In the chest, have a look at and feel of the lungs. Don’t worry about the colour as this is very variable, but cut a little piece and see if it floats in water. If it sinks then the lamb never took a breath and dystocia or abortion are the issue.

When you have finished with the insides, remove the skin over the back of the neck and shoulders. In a normal lamb the skin separates easily from the underlying muscle. If there is lots of red jelly-like stuff under the skin this indicates bruising from a difficult lambing. Maybe dystocia is the issue (although you can get some bruising in a normal healthy delivery too). Sometimes with exposure (freezing to death) you will see jelly-like swelling under the skin of the front legs but this is inconsistent.

In summary, if the lamb did not breathe (no air in lungs) and had lots of bruising under the skin it is probably dystocia. If it is full of pus, has pus or bruising in the umbilicus, lungs stuck to the ribcage or white spots in the liver it is probably infection. If it breathed and walked but has a completely empty stomach and no fat around the kidneys it is probably starvation/mismothering.

What to do about it

Once you have looked at 20 or 30 lambs (minimum) and decided what your main cause of death is, you have the opportunity to improve outcomes for next year.


You can’t control the weather but you can put multiple bearing ewes in paddocks with more shelter. Maternal behaviour depends on two things – genetics and feeding level. Ewes are better able to keep track of their lambs on 1400kg DM/ha covers than 1200kg DM/ha covers. With better feeding especially in the last four weeks before lambing the lambs have more brown fat reserves to get them up and going so they get that important first drink. And with better-feeding ewes have more colostrum to feed them. There is no downside.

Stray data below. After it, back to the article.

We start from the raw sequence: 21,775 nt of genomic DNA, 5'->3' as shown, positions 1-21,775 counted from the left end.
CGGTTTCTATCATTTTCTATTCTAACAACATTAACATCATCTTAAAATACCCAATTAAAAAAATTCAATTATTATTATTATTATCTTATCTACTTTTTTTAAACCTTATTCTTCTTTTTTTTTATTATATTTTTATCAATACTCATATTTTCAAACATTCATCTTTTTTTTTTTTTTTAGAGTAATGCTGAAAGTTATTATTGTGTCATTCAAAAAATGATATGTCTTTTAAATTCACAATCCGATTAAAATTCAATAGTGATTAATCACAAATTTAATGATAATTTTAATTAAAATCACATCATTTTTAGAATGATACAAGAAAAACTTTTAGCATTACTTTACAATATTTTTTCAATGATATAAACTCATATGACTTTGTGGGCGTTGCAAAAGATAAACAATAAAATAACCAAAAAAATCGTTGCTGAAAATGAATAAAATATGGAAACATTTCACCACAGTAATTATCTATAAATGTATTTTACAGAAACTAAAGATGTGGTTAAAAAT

In deaths after birth most of the infection comes in through the umbilicus/navel. The navel connects to the liver so infection often settles there. As blood circulates through the liver these rafts of bacteria can spread to the lungs and other organs. The more mud there is where the lambs are born the more likely infection is to come in the navel.

The worst outbreaks I have seen were lambing on crops, or where sheep consistently camp in a sheltered area and make it muddy. Think about how you can manage this on your farm.


Hopefully eventually we will see rams with a breeding value for low birth weight but fast pre-weaning growth as we see in beef cattle. Since these beef cattle easy calving genetics have become popular the workload of rural vets in springtime has decreased immensely. The value of saving these big single lambs would make it worth it. We aren’t there yet and I don’t know of any research in that area but hopefully it is coming. In the meantime, look at some breeds known to have low birth weights, especially for hogget lambing.

Nutrition also plays a part, but by the time you get to the last month before lambing that effect is no longer important. In other words, don’t tighten up your ewes (especially multiple-bearing ewes) too much in the last month before they lamb.

It is possible that some of these cases have a component of milk fever/sleepy sickness to them as well, where ewes have prolonged lambings because of low muscle tone from low energy (sleepy sickness) or low calcium (milk fever). Again good feeding in the last month before lambing is vital especially in older ewes with multiple lambs on board.


If you are seeing abortions it is worth calling your vet to work these up. You are more likely to get an answer now than at docking. Bring in as many fresh foetuses as possible, with their placenta attached if possible.

Your vet will discuss the costs with you before sending samples away. With a full workup we usually do find a cause of the abortions, and many of these causes can be managed with vaccination or grazing management.

In summary, you can’t manage what you don’t know. Once you figure out the main causes of lamb deaths you have the opportunity to do something about them. Most lamb deaths are at lambing, so preventing these deaths will result in more lambs on the truck at weaning and better animal welfare.